Most first-time cruisers don’t think to ask about the size of their ship. But the more you cruise, the more you discover that size does indeed matter. Perhaps you eventually realise that you’re a mega-ship kind of person, who likes all the activities and glitzy entertainment options that go hand in hand with this type of cruising (two cruise ships, Allure of the Seas and Oasis of the Seas, can both carry more than 7000 passengers). Or perhaps you’ve learned, over the course of several cruises, that you prefer the more boutique feel of a smaller ship – and all the joys that come with cruising with only a few hundred fellow passengers.
Holland America Line’s smallest ship, the Prinsendam, carries just 835 passengers, which means it can take people to places beyond the reach of bigger ships. This adventure-oriented cruise ship even heads into the upper reaches of the Amazon River, regularly cruising to Manaus in Brazil. Known as the Paris of the Jungle, this city has a colourful history. Rubber barons once attended performances at the grand pink and white opera house that is today still a major draw card. Hearing a performance here is one of the shore excursions on offer to cruise-ship passengers, along with night-time riverboat safaris where a guide jumps into the water to catch an alligator with his bare hands. Manaus sits at the confluence of the pale Amazon and the blackwater Rio Negro – and heading to the spot where the dark and light waters meet is another must-see highlight.
This is the ship to choose if you’re looking for longer itineraries and unusual destinations. You can cruise to Manaus, for instance, on a 30-day round-trip cruise departing from Fort Lauderdale in Florida on November 18, 2017. This cruise also island-hops around the Caribbean, dropping in at St Maarten, which is famous for those photographs of planes coming in to land over the heads of beachgoers. Passengers can also tap into their adventurous side with river tubing in Dominica, fishing for piranha in the Amazon Basin and off-road four-wheel-driving in Aruba.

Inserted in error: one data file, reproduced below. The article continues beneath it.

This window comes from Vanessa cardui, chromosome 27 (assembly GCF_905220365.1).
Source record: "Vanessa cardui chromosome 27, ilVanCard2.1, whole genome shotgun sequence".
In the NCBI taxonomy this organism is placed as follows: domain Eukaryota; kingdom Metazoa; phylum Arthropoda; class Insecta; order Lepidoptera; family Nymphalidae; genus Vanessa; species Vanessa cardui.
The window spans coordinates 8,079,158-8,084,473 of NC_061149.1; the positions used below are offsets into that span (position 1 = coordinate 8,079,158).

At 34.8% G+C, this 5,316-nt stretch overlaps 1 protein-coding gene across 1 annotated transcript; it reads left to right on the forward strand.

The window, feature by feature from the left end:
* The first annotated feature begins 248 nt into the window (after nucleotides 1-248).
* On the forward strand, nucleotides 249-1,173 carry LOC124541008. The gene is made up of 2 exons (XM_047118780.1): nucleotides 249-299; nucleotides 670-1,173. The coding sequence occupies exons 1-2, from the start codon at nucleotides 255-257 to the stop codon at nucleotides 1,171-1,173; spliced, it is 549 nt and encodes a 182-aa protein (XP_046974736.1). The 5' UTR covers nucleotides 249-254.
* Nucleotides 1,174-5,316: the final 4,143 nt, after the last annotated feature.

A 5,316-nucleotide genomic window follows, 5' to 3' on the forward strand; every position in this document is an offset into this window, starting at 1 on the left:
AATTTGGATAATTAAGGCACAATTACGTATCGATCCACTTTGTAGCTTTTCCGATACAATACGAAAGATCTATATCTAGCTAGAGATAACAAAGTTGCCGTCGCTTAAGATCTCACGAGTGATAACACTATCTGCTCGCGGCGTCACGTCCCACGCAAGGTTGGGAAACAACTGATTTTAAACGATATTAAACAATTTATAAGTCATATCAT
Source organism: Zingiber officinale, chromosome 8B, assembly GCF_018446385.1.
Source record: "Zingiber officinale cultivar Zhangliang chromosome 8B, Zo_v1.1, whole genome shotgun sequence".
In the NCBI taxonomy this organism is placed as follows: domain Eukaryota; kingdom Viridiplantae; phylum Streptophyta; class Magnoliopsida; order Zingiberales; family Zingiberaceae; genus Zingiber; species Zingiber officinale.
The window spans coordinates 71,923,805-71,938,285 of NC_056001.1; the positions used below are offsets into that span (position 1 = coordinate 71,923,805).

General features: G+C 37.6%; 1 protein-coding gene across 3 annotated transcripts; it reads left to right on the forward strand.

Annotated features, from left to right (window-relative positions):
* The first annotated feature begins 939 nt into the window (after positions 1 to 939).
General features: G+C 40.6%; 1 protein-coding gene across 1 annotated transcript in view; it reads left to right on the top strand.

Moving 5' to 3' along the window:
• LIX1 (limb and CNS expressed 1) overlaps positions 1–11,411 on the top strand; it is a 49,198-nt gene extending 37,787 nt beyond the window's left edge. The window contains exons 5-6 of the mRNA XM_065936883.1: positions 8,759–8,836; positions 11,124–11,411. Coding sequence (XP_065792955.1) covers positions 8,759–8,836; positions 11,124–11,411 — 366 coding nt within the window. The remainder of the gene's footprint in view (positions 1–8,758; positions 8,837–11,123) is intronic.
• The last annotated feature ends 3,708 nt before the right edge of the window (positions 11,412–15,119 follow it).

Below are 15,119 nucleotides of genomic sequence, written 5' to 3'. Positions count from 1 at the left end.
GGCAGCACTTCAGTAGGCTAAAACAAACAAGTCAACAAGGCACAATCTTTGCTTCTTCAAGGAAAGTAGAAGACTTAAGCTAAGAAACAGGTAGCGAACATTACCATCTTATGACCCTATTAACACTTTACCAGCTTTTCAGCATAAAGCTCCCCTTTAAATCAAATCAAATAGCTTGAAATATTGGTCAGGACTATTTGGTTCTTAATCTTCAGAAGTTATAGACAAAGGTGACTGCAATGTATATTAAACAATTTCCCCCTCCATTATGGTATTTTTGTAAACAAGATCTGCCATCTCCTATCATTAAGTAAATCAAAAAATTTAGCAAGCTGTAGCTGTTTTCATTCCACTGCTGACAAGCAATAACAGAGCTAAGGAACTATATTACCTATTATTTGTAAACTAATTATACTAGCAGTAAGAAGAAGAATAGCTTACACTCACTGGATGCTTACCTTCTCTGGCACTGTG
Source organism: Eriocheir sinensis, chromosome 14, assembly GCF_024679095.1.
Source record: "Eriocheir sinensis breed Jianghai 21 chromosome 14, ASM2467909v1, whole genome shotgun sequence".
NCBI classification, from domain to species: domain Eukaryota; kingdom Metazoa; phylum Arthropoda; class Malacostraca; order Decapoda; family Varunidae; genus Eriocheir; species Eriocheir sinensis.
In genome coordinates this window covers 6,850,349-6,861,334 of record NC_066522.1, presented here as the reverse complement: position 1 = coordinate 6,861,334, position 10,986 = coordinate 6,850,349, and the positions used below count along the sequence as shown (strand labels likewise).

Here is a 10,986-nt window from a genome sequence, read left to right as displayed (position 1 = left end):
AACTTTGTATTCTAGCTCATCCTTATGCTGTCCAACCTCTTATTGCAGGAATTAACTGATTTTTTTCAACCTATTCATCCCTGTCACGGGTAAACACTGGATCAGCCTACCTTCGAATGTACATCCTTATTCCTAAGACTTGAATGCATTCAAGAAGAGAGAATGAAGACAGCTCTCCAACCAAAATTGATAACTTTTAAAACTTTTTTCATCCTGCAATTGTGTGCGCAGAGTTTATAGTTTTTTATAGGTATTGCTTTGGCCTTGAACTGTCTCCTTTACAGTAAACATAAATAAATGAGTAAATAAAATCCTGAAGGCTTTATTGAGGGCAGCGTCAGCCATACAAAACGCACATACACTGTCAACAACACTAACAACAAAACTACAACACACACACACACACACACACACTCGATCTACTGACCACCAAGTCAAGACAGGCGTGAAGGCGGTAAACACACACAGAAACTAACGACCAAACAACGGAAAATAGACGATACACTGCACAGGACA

If you’re keen to enjoy shipboard life for a few months, try the 68-day Grand South America and Antarctica voyage (departing Fort Lauderdale on January 3, 2018). This epic anti-clockwise cruise travels through the Panama Canal before heading south to the Chilean fjords. There’s scenic cruising through an area known as Glacier Alley before arriving at Ushuaia – the world’s southernmost town and the starting point for most Antarctica cruises. Before heading to the Antarctic Peninsula, go canoeing in Tierra del Fuego National Park or head into the park on the End of the World Train. After crossing the Drake Passage, keeping an eye out for the whales and seabirds that call these waters home, there are four days to explore the majestic iceberg-strewn waters of Antarctica. Look out for seals that bask on ice floes and glittering monumental glaciers. After dropping in to the Falkland Islands, the circumnavigation of South America continues with stops at Buenos Aires, Rio de Janeiro and more Caribbean islands.
The Prinsendam chases the sun. Mid-year, it heads to Europe and Scandinavia for more off-the-beaten-track adventures. One of the world’s hottest destinations at the moment is Iceland. One cost-effective way of exploring the famously expensive country is to incorporate it into a cruise such as the 20-day North Cape, Spitsbergen and Icelandic Explorer journey (departs Amsterdam July 15, 2017). In Norway, go sea-kayaking in the majestic fjords or, for something less strenuous, taste cider at a scenic farm with a view of the fjords. At the Arctic settlement of Longyearbyen in the Svalbard archipelago, discover how one man battled bureaucracy to open a brewery (and then taste the beers).
In Iceland, see the extraordinary natural and geothermal wonders that have placed the country on many travellers’ bucket lists. Tick off Godafoss, one of Iceland’s most spectacular waterfalls (if you’re lucky, you might even see an epic rainbow here), the Dimmuborgir lava labyrinth and boiling mud pools before taking a couple of geothermal dips at the Myvatn Nature Baths and at the Blue Lagoon near Reykjavik. Those who are comfortable swimming in deep water can climb into a drysuit to snorkel the extraordinarily blue waters of the Silfra Fissure in Thingvellir National Park.
Keen bird watchers can take a boat over to the pretty island of Vigur – known for its puffins, eider ducks and Arctic terns – or if you’re into horse-riding, see the countryside from the back of an Icelandic pony, a breed brought to the country by Vikings more than 1000 years ago. Speaking of Vikings, you can also sample the mead that Vikings once brewed here on a light-hearted tour through Iceland’s drinking history. Foodies can take a tour that includes visiting a fishing village for a lunch of Icelandic lobster that’s served up while still sizzling in the pan.